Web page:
David Olney | Theater Critic's Choice | Chicago Reader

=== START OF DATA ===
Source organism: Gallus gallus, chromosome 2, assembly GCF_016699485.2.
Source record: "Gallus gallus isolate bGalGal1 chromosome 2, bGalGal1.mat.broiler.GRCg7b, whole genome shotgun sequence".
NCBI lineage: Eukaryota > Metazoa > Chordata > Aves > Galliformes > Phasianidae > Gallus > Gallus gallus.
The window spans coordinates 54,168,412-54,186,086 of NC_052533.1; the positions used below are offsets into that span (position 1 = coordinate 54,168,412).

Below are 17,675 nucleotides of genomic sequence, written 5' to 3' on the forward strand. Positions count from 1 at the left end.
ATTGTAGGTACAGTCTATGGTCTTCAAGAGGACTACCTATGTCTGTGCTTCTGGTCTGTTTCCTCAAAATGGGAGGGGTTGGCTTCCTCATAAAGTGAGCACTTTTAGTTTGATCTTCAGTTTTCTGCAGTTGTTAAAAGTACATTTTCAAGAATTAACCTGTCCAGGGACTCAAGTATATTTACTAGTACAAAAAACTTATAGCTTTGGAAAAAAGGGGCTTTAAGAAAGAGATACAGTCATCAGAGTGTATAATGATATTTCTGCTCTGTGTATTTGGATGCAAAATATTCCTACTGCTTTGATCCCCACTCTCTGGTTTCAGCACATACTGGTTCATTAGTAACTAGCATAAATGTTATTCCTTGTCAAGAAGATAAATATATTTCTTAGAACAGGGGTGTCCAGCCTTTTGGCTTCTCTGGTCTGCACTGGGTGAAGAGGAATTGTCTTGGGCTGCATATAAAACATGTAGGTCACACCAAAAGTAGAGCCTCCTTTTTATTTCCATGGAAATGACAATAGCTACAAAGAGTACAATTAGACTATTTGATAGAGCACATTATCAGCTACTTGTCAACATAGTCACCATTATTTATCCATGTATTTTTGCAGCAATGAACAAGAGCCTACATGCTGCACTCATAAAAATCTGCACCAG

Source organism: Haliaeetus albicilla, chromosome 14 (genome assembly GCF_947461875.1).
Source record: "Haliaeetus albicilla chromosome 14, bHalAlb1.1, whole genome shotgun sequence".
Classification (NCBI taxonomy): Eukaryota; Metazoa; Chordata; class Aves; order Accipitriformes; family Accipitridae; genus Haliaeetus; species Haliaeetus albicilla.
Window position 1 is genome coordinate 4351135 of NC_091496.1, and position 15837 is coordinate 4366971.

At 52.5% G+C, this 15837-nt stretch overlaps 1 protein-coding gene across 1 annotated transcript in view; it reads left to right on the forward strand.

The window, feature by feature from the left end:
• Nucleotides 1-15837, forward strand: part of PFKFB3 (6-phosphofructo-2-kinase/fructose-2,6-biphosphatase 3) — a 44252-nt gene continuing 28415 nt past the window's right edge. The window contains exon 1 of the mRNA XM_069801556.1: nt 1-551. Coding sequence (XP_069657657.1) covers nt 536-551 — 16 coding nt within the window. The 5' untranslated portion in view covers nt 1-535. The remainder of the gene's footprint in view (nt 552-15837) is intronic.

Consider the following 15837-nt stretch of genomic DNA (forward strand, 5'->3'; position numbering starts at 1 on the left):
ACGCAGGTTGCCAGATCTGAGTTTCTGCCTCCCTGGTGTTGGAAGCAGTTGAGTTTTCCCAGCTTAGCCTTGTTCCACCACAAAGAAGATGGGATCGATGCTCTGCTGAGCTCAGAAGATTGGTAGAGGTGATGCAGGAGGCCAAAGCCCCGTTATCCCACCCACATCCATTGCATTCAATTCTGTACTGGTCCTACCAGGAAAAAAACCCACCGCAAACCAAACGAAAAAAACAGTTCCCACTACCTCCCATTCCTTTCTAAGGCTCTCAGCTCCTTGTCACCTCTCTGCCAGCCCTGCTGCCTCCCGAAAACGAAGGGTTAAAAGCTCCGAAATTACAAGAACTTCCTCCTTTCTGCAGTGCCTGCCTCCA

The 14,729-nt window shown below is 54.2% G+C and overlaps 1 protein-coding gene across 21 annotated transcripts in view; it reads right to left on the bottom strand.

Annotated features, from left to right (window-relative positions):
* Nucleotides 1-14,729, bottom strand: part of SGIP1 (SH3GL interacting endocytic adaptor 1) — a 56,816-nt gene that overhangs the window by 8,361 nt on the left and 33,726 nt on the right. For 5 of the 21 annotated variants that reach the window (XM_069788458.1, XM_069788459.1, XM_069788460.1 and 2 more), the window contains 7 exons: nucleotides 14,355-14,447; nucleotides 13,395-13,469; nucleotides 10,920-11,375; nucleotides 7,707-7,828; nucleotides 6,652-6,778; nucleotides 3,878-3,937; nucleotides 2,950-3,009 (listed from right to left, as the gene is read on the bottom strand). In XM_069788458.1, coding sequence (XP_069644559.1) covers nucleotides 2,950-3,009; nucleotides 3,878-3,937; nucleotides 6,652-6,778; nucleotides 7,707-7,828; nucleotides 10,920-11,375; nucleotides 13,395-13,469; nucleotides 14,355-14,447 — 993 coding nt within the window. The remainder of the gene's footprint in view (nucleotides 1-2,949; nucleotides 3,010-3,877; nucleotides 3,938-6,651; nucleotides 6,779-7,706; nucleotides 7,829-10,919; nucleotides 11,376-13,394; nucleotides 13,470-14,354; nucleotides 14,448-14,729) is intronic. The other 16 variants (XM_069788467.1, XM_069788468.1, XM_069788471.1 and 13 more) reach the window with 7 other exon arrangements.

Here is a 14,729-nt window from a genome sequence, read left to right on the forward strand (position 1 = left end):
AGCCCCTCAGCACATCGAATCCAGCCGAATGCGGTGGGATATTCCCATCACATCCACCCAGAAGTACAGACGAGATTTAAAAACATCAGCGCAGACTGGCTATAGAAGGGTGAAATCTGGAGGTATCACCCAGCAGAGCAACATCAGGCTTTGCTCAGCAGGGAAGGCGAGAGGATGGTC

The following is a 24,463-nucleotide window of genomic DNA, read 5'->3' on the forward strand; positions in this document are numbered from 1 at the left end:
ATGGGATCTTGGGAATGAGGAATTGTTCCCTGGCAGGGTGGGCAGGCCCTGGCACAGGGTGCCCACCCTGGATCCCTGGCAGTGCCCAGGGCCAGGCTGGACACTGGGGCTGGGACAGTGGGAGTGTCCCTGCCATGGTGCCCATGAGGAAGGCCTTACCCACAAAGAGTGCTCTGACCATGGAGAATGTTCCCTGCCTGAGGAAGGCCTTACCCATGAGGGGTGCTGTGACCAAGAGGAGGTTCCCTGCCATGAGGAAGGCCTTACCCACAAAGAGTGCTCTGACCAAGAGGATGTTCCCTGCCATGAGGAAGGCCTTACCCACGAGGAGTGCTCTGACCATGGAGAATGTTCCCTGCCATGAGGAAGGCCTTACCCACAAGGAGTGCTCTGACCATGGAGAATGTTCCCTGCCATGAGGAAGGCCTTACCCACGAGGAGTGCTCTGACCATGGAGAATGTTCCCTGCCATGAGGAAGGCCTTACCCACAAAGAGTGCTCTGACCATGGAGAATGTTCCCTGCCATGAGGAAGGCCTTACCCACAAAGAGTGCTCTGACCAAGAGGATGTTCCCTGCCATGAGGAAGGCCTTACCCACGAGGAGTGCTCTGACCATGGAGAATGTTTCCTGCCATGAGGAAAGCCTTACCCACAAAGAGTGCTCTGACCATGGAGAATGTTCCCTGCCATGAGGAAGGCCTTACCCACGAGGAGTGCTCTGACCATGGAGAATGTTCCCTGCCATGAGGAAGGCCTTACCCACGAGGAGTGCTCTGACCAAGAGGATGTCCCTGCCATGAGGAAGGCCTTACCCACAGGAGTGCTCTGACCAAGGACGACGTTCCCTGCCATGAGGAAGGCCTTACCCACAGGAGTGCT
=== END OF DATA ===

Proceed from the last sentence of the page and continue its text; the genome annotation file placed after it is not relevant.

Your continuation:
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On his new album, Migration (Loud House), singer-songwriter David Olney uses mythology, religion, and other broad metaphors to tackle everyday themes; "Lenora" imagines two lovers as a pair of birds, one of which gets shot down by a hunter's rifle. The material often runs the risk of becoming insufferably precious, but Olney has a rough, low-key delivery that redeems even his most overwrought imagery. His baritone croon is appealingly muted, as if he's telling a secret, and his voice easily conveys desperation, melancholy, fear, and sensuality. He can also be mordantly funny: On "My Lovely Assistant" he applies a rollicking oompah melody to John Hadley's lyrics, which portray a brokenhearted magician exacting revenge on his cheating assistant by really and truly sawing her in half. It gives you the unsettling feeling that Olney's enjoying the story a little too much. Thu 6/23, 8 PM, FitzGerald's, 6615 Roosevelt, Berwyn, 708-788-2118 or 312-559-1212, $12.

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